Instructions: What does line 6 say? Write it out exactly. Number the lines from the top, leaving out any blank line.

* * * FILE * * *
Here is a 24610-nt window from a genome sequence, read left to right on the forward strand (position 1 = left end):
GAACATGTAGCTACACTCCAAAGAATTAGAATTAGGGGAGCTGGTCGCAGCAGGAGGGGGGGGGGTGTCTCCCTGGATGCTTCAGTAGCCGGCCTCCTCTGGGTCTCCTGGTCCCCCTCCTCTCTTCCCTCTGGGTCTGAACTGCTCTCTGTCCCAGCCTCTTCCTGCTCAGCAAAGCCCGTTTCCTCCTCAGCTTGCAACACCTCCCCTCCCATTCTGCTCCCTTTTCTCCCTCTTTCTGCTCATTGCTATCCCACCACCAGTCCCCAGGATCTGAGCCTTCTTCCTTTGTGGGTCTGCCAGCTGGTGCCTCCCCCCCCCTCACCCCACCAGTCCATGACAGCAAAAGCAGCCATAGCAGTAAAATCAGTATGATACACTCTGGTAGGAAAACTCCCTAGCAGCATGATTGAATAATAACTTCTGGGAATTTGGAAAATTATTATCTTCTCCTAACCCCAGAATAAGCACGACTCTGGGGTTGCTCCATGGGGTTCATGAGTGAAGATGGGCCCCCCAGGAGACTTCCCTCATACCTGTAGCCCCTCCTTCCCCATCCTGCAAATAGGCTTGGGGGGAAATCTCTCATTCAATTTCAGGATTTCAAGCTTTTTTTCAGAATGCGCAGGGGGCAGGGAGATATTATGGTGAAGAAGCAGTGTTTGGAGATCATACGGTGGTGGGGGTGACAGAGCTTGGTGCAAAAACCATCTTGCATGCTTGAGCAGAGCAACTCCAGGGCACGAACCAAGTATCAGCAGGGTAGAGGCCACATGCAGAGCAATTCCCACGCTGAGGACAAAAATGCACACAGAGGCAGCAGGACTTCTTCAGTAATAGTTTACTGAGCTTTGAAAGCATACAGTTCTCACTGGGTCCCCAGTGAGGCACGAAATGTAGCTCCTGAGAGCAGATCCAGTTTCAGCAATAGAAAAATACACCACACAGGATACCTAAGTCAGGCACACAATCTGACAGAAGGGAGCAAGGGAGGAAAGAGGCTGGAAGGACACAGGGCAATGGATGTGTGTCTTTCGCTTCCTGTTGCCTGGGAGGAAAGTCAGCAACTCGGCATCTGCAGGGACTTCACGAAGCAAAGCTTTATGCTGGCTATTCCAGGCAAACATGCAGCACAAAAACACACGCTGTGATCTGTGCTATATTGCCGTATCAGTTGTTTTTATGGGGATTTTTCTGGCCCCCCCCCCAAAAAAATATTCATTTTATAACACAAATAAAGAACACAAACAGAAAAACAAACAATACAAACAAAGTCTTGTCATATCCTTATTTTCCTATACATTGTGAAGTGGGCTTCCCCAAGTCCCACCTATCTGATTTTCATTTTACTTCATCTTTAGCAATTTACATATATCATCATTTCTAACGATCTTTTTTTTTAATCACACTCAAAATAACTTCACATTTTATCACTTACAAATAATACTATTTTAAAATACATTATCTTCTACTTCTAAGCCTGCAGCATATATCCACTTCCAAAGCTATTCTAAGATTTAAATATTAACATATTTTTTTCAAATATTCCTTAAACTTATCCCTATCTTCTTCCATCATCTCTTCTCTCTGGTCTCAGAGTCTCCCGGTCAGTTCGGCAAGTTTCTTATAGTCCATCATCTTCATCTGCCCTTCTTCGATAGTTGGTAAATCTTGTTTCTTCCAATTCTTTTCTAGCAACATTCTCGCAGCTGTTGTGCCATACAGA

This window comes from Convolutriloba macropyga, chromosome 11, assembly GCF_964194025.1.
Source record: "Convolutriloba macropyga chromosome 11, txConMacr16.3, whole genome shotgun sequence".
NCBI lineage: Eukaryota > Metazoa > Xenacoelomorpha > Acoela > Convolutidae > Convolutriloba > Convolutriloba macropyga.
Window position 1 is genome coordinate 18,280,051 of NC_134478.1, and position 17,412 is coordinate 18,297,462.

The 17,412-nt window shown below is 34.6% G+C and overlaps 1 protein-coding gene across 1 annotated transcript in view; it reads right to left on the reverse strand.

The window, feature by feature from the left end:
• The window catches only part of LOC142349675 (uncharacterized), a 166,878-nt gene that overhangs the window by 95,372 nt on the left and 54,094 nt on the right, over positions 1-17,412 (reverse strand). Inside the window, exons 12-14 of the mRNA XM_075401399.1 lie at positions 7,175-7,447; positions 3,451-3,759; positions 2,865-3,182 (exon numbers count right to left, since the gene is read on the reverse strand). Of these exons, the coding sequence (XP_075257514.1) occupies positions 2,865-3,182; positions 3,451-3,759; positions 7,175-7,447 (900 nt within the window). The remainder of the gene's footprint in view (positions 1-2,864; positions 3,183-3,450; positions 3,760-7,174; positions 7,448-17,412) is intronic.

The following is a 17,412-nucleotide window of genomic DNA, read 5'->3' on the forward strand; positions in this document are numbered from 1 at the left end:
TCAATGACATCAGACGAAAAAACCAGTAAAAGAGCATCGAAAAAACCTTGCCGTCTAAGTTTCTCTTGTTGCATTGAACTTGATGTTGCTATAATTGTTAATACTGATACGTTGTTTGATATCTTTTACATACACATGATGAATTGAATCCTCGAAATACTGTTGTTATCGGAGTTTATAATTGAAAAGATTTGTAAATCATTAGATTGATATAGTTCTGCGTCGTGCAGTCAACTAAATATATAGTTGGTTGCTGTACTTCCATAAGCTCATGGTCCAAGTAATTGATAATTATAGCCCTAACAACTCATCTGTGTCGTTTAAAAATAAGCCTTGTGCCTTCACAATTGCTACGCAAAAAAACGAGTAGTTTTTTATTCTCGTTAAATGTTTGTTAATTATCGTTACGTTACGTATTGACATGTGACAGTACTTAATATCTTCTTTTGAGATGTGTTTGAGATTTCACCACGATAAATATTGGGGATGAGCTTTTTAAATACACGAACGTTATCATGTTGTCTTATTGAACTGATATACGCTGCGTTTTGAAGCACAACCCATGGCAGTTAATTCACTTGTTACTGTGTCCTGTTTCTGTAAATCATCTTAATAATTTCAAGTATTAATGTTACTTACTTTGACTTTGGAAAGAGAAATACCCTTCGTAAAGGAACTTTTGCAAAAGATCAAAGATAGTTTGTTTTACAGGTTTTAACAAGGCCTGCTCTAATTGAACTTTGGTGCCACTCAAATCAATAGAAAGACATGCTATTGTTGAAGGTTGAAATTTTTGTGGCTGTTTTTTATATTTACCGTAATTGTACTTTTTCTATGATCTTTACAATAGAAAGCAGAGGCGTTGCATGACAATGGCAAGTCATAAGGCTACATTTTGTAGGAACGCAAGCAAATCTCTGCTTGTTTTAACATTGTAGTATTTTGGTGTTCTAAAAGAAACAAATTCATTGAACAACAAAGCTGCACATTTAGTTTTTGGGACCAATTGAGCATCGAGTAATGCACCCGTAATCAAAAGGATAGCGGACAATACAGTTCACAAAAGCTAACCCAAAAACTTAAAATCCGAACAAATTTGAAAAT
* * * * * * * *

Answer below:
Window position 1 is genome coordinate 18,280,051 of NC_134478.1, and position 17,412 is coordinate 18,297,462.